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« Reply #41 on: March 02, 2019, 10:46:38 AM »

Wheels done. They are big and fat (rear wheels are about 42mm diameter, front wheel 32mm). 5.5 grams for all three.
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Graham Banham
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« Reply #42 on: March 02, 2019, 11:19:17 AM »

Comparable to balsa i’d say for that diameter and chunkiness. So at two differing moments distant from the CG you’re going to need to compensate for an approx 6g plus gear leg weight generated rearward shift in the CG right at takeoff as all three swing backwards into the wells. Should be able to do this by balancing and trimming initially gear up, but potentially problems rotating to take off as with the gear down the CG will effectively be too far forward, which may in turn result in it accelerating too fast on the ground then zooming on lift off right at the point when the CG shifts back....

Still, nothing like a challenge, and i can’t wait for all this theory to be proven wrong and to see it work like a charm! At worst you’ll have to lock the gear down and still have a spectacular model  Grin
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Rich Moore
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« Reply #43 on: March 02, 2019, 11:41:16 AM »

Thanks. Yes, that all makes sense. I was thinking of putting some ballast at the top of the front strut, above the pivot so it moves forwards, which can compensate for this shift in cg due to uc retracting.
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Pete Fardell
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« Reply #44 on: March 02, 2019, 11:49:24 AM »

The wheels look great!
Regarding indoor rubber twins... thanks Monz-  I can't quite believe I forgot Tim's recent twin Mustang (sorry Tim!)
There is also Jiri Dolezel's Vickers 432. Here's Tim's film of it at Nijmegen 2017: https://www.youtube.com/watch?v=Zpf_GN9hAuM&feature=youtu.be

Also, possibly of interest, is that Vincent Merlijn has been building a Comet Lightning and sharing pics on facebook lately (and hopefully he doesn't mind me showing one here). It does look like a great model, although I think this is for outdoor (and without retracts!)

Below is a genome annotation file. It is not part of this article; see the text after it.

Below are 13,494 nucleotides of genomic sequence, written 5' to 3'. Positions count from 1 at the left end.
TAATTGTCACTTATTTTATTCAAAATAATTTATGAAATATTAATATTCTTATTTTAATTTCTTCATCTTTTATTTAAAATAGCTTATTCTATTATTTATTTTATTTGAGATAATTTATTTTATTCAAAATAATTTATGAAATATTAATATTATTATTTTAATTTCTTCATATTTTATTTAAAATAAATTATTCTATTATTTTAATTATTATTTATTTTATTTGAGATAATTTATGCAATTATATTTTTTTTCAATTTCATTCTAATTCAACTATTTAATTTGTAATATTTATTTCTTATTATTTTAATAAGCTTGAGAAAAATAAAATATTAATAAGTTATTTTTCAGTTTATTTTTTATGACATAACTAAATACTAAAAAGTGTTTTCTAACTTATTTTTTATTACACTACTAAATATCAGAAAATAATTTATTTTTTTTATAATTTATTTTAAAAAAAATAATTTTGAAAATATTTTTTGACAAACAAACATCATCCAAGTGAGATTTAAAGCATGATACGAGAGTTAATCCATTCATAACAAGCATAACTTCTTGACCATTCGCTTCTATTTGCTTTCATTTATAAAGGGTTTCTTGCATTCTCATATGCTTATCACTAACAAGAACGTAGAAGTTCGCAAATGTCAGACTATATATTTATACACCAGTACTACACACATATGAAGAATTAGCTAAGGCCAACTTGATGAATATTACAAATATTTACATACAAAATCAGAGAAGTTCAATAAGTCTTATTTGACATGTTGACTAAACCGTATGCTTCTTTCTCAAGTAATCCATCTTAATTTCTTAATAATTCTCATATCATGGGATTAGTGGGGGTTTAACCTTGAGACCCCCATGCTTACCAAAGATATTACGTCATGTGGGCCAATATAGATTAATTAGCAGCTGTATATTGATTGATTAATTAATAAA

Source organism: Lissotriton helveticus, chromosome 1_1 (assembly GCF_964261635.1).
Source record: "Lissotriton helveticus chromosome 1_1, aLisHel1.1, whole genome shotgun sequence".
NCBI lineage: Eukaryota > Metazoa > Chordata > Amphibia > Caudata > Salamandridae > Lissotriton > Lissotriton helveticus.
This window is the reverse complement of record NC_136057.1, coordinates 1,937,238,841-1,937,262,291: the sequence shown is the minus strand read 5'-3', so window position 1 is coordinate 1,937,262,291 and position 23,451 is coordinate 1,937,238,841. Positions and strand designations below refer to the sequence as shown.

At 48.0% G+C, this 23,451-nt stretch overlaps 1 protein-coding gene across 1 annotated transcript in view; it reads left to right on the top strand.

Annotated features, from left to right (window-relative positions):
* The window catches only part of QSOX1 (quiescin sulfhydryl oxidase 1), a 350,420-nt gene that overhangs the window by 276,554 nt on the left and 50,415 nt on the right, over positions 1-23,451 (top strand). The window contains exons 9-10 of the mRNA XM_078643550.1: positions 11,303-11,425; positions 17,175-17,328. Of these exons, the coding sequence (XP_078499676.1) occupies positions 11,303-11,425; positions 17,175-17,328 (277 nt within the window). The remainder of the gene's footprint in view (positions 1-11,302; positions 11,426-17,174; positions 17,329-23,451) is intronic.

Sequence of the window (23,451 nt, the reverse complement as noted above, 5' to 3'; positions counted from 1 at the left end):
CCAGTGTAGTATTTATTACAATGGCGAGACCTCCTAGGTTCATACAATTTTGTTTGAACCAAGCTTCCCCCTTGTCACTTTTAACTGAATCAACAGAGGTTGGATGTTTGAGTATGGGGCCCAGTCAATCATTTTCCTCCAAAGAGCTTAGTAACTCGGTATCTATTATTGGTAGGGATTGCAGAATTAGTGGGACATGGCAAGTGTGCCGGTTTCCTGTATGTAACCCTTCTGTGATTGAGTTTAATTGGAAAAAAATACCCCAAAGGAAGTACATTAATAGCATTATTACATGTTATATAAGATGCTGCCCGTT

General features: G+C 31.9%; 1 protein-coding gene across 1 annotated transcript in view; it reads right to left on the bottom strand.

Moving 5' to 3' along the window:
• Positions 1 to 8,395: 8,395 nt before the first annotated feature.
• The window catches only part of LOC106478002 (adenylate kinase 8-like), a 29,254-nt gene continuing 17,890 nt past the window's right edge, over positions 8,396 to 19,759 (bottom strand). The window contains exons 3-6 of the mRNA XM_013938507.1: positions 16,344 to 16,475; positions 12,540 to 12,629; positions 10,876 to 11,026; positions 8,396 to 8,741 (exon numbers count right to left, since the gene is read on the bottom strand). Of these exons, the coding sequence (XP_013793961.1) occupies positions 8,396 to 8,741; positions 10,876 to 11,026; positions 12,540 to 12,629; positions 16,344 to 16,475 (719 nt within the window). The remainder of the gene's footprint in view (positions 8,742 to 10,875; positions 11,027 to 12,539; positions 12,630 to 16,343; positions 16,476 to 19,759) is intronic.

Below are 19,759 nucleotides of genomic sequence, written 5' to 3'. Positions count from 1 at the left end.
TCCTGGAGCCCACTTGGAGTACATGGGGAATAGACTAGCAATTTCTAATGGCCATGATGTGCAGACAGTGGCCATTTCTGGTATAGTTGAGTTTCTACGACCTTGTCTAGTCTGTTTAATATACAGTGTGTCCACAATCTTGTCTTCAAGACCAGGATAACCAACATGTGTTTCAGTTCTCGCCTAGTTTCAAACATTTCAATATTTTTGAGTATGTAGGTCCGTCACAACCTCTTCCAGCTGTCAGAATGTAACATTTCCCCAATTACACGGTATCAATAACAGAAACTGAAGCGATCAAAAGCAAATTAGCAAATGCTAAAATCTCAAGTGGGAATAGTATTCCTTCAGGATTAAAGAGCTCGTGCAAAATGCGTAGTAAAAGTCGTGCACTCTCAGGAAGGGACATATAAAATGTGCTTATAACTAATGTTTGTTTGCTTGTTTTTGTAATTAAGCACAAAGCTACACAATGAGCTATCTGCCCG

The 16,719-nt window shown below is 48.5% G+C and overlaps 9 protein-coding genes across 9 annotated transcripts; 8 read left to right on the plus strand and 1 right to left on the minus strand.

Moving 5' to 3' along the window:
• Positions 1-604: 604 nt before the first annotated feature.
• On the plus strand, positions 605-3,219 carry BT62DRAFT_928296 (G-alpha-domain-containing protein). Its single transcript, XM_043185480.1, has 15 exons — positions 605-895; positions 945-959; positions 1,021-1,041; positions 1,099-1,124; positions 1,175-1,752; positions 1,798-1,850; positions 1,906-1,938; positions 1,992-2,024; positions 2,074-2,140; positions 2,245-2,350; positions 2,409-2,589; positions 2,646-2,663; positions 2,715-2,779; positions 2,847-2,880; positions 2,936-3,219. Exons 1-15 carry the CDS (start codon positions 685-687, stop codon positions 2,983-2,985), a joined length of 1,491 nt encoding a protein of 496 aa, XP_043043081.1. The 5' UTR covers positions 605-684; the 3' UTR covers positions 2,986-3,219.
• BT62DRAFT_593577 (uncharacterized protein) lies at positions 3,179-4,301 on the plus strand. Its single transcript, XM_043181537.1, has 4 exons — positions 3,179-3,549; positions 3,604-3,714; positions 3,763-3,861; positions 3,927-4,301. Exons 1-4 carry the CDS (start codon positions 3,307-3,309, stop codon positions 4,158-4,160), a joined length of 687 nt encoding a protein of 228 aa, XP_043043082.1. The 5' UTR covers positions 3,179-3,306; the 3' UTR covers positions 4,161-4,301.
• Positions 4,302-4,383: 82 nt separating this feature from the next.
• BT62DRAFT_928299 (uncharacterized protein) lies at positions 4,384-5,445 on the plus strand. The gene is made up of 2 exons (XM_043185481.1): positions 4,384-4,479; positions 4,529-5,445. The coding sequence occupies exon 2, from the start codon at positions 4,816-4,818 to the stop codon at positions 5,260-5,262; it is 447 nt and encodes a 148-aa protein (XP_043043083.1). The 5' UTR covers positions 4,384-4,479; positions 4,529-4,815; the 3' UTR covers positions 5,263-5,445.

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« Reply #45 on: March 02, 2019, 01:02:27 PM »

Quote
K.I.S.S my arse! When have I ever taken notice of such ridiculous advise?

....this is why I enjoy watching what you do so much  Smiley
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Rich Moore
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« Reply #46 on: March 02, 2019, 01:08:47 PM »

This should be a good one. There are a lot of parts to cut out...
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« Reply #47 on: March 02, 2019, 01:23:04 PM »

Since I first saw Richard's Dauntless, I have mused about retracts. I've also watched The Dambusters ... a lot. Like many, I liked the converging light thing. Not at all sure of the mechanics of such a thing BUT , could such a thing be rigged with an IR beam and an IR sensitive switch? Each convergence would rotate the UC through the cycle?
OK, so I'm a dreamer  Roll Eyes
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Rich Moore
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« Reply #48 on: March 02, 2019, 01:43:27 PM »

Perhaps. You could use also use ultrasonic sensors to activate at a certain distance off the floor (echo). Not sure on the legality of such wizardry,  but it isn't remote control...
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« Reply #49 on: March 02, 2019, 03:01:00 PM »

Hi Rich,

Love the idea of this, watching with interest!  Grin

Could the gear be let down due to the wind down of the rubber somehow?  I mean it won’t land until the motor torque leans out, so thus it could be the trigger for the gear to drop?

Just an idea, in awe of the ambition and effort to make this work...

Cheers.

Andrew